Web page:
In his book, Knowledge and Decisions, one of my favorite books he has written, Thomas Sowell, in a section on "The Physical Fallacy," writes:
A revealing episode in the early career of Walt Disney may illustrate the physical fallacy on a smaller and more human scale. Back in the 1920s, when Disney first emerged as a cartoonist, his early successes led him to found a studio and to employ other artists to draw the thousands of pictures required for animated cartoon movies. Disney Studios was particularly successful with an early cartoon character called Oswald Rabbit, whose copyright was held by a movie distributor rather than by Disney. This distributor decided to eliminate the need to pay Disney by hiring away his cartoonists and both producing and marketing the product. From the standpoint of the physical fallacy, Disney was superfluous. He neither drew the cartoons nor transported the films to theaters nor showed them to the public. The distributor, with the Disney staff and the copyright on Disney's character, expected to profit from his coup--but without Disney's ideas the previously valuable character suddenly became worthless as a money-maker at the box office. What had really been sold all along were Disney's ideas and fantasies. The physical things--the drawings, the film, and the theaters--were merely vehicles. It. was only a matter of time before another set of vehicles could be arranged and the ideas incorporated in a new character--Mickey Mouse--which Disney copyrighted in his own name.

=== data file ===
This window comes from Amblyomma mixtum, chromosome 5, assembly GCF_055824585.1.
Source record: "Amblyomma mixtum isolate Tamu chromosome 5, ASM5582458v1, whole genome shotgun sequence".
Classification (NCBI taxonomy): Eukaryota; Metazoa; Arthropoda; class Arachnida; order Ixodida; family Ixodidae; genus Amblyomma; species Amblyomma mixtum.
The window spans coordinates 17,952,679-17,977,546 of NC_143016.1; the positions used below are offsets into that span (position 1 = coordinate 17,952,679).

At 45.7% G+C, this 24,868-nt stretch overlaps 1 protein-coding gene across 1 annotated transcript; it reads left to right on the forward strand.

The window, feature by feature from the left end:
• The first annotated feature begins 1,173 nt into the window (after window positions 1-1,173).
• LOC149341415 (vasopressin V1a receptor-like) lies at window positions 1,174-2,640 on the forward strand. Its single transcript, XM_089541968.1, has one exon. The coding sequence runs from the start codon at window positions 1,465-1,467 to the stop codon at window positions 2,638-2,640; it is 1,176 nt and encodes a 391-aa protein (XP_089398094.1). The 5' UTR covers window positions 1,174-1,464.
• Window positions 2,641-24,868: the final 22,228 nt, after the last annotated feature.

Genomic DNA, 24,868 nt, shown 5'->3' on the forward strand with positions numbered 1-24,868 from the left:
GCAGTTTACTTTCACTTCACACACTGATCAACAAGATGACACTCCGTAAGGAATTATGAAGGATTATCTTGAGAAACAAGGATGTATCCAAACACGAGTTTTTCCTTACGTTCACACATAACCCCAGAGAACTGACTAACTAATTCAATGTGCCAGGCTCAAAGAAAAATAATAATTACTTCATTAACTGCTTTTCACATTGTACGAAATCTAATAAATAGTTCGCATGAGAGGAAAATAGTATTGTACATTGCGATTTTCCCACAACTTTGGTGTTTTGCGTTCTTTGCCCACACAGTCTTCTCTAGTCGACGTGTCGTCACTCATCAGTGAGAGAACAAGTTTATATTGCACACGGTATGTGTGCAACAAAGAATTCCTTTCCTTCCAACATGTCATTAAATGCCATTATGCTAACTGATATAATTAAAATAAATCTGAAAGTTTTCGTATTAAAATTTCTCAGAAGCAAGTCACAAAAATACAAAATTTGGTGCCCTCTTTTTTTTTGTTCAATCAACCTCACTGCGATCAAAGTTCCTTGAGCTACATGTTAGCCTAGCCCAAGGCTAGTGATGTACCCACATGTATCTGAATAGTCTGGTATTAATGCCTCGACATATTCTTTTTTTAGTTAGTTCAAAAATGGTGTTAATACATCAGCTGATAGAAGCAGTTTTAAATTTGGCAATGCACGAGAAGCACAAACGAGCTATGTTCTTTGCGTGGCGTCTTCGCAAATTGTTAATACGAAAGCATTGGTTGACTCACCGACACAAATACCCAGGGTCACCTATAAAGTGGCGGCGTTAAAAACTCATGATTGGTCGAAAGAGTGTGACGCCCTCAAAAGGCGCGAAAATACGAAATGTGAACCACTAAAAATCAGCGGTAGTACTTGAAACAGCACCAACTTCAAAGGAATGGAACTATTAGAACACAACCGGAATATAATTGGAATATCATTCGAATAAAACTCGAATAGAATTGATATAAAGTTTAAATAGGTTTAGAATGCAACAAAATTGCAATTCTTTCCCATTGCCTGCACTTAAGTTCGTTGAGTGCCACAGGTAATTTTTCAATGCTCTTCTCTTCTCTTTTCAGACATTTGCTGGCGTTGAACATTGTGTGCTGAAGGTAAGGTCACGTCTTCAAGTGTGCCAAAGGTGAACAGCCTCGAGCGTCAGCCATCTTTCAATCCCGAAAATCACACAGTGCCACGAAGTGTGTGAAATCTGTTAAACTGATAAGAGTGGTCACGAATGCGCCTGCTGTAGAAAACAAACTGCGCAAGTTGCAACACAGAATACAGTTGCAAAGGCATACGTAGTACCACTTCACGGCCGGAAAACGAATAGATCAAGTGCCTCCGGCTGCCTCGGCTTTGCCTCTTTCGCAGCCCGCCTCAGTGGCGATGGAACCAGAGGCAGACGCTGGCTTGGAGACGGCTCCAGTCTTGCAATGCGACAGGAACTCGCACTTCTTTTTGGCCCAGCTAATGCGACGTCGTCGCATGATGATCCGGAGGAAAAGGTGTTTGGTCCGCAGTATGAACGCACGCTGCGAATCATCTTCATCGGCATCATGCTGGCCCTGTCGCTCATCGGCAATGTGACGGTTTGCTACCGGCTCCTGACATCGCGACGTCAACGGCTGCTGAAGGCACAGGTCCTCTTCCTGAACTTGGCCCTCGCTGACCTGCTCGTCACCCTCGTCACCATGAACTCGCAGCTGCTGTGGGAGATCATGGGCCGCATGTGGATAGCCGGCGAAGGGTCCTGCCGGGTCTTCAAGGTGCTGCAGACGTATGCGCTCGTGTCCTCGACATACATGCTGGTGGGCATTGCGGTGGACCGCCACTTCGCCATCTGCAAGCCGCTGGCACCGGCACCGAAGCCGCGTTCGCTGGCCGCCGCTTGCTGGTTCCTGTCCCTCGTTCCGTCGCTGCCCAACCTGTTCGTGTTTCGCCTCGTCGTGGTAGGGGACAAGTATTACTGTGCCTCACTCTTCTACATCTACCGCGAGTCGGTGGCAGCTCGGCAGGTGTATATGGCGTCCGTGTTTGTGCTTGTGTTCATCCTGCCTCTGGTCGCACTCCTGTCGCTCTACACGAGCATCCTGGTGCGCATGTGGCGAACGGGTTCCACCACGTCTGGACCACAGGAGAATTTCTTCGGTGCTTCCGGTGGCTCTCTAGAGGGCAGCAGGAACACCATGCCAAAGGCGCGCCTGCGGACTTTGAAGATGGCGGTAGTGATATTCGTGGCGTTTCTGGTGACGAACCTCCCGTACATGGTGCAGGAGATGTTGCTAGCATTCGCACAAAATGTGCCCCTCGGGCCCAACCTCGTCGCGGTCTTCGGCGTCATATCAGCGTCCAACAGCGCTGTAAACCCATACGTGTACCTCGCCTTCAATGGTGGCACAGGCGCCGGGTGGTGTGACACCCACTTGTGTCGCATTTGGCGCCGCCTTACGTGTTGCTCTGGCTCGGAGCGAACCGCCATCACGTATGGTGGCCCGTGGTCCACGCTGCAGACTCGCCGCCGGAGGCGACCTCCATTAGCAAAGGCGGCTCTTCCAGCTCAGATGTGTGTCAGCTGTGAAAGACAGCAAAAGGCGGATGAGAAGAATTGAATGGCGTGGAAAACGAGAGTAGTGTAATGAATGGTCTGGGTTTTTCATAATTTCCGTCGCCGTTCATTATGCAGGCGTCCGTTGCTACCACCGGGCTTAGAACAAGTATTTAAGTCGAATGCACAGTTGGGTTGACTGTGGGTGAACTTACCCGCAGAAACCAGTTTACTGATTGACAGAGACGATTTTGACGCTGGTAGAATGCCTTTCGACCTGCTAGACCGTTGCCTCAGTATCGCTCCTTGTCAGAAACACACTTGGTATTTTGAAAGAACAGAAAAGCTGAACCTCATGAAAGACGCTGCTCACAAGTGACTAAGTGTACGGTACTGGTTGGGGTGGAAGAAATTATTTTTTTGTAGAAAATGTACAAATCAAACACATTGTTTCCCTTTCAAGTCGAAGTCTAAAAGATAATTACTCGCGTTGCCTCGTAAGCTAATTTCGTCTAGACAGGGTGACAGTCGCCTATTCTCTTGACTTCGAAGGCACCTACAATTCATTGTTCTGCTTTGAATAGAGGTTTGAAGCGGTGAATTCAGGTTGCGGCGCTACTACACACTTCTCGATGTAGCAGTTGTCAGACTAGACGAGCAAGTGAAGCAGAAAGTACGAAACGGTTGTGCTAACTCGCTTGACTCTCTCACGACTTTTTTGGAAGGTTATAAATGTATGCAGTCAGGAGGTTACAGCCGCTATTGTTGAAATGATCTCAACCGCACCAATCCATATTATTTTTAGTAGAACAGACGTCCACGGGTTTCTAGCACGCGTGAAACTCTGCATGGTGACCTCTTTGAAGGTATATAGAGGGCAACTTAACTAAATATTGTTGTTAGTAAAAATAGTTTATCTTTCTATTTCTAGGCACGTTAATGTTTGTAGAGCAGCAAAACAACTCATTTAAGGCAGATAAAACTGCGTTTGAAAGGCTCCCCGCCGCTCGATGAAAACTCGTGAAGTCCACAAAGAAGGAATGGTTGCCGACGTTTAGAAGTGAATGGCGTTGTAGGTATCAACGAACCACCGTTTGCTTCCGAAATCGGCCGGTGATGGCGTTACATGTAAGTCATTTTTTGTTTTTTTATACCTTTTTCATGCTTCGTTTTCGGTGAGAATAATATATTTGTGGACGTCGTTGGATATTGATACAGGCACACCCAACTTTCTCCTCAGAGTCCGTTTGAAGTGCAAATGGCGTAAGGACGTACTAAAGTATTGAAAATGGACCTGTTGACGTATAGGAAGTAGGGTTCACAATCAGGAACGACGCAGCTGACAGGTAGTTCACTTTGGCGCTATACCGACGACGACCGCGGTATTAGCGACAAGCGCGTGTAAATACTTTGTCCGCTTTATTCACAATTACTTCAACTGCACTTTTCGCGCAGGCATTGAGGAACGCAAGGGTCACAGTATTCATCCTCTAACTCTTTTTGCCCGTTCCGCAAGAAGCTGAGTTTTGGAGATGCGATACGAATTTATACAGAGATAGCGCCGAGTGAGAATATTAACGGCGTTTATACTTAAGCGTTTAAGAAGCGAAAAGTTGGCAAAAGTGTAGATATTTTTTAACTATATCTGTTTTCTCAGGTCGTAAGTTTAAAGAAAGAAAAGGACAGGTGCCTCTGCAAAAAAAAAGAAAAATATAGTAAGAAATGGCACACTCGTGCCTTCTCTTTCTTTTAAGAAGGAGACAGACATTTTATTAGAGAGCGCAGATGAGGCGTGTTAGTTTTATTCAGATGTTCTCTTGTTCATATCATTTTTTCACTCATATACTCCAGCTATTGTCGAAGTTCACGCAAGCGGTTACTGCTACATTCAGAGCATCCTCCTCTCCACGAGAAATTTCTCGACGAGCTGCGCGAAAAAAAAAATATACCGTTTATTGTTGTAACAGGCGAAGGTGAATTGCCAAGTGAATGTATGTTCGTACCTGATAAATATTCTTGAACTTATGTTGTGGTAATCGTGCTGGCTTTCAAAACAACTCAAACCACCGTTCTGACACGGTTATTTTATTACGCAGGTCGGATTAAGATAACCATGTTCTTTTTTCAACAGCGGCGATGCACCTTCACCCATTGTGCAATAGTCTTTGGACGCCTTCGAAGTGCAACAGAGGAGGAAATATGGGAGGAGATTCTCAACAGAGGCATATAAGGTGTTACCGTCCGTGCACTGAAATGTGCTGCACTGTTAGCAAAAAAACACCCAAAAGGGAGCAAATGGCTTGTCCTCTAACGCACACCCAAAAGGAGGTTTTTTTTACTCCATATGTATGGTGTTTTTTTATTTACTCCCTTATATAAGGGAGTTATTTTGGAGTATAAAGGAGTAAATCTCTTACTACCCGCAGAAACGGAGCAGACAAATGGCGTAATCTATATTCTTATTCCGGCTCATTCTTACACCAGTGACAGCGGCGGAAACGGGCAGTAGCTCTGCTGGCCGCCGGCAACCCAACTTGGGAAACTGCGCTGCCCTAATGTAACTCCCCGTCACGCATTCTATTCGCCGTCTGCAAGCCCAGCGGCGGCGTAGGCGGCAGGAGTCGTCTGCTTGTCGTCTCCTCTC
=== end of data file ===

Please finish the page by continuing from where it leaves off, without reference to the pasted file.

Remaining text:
I thought of this when reading David Friedman's comment on Arnold Kling's post this morning on Cato and the Kochs. David pointed out that what makes Cato what it is is not the building it occupies. If the Koch brothers succeed in their takeover, they will have a building and a number of copyrights. The analogy with the Oswald Rabbit story is not perfect because the movie distributor hired the talent too.
Some talent will probably stay with Cato and other talent could leave to a new organization with the same goals and modus operandi of the current Cato Institute. Of course, the name of the new organization would not be Cato. But in this age when it's so easy to get out the word, many people would see pretty quickly that the new organization is the old Cato that they liked.
Of course, there would be adjustment costs and I don't mean to minimize that problem. Also, just as I hate to see divorces between good people, I hate to see conflict between people I admire.